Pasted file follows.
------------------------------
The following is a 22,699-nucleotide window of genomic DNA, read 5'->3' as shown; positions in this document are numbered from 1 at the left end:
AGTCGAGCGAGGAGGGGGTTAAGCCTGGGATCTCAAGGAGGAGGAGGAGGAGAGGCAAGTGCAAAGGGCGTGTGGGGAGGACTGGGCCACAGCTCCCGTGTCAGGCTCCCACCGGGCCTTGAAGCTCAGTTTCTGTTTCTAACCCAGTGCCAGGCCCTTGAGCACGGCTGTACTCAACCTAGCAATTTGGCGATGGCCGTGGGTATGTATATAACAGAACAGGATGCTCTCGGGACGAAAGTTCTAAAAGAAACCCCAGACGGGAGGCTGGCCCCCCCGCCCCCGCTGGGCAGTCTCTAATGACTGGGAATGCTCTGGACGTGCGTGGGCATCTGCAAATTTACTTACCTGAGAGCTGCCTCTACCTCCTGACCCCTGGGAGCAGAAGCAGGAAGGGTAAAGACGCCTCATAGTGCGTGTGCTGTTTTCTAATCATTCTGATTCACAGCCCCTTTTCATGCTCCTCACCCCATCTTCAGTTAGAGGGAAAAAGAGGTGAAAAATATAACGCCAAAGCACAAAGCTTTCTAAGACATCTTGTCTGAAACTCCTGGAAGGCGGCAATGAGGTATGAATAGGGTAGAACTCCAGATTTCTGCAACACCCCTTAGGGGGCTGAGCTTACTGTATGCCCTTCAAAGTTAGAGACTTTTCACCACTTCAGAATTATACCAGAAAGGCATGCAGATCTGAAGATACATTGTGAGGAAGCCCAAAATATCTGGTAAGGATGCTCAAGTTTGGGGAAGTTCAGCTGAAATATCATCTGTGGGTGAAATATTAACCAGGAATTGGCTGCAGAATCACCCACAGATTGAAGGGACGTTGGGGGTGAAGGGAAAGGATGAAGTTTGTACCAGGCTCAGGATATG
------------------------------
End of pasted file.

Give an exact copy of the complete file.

The following is a 22,699-nucleotide window of genomic DNA, read 5'->3' as shown; positions in this document are numbered from 1 at the left end:
AGTCGAGCGAGGAGGGGGTTAAGCCTGGGATCTCAAGGAGGAGGAGGAGGAGAGGCAAGTGCAAAGGGCGTGTGGGGAGGACTGGGCCACAGCTCCCGTGTCAGGCTCCCACCGGGCCTTGAAGCTCAGTTTCTGTTTCTAACCCAGTGCCAGGCCCTTGAGCACGGCTGTACTCAACCTAGCAATTTGGCGATGGCCGTGGGTATGTATATAACAGAACAGGATGCTCTCGGGACGAAAGTTCTAAAAGAAACCCCAGACGGGAGGCTGGCCCCCCCGCCCCCGCTGGGCAGTCTCTAATGACTGGGAATGCTCTGGACGTGCGTGGGCATCTGCAAATTTACTTACCTGAGAGCTGCCTCTACCTCCTGACCCCTGGGAGCAGAAGCAGGAAGGGTAAAGACGCCTCATAGTGCGTGTGCTGTTTTCTAATCATTCTGATTCACAGCCCCTTTTCATGCTCCTCACCCCATCTTCAGTTAGAGGGAAAAAGAGGTGAAAAATATAACGCCAAAGCACAAAGCTTTCTAAGACATCTTGTCTGAAACTCCTGGAAGGCGGCAATGAGGTATGAATAGGGTAGAACTCCAGATTTCTGCAACACCCCTTAGGGGGCTGAGCTTACTGTATGCCCTTCAAAGTTAGAGACTTTTCACCACTTCAGAATTATACCAGAAAGGCATGCAGATCTGAAGATACATTGTGAGGAAGCCCAAAATATCTGGTAAGGATGCTCAAGTTTGGGGAAGTTCAGCTGAAATATCATCTGTGGGTGAAATATTAACCAGGAATTGGCTGCAGAATCACCCACAGATTGAAGGGACGTTGGGGGTGAAGGGAAAGGATGAAGTTTGTACCAGGCTCAGGATATG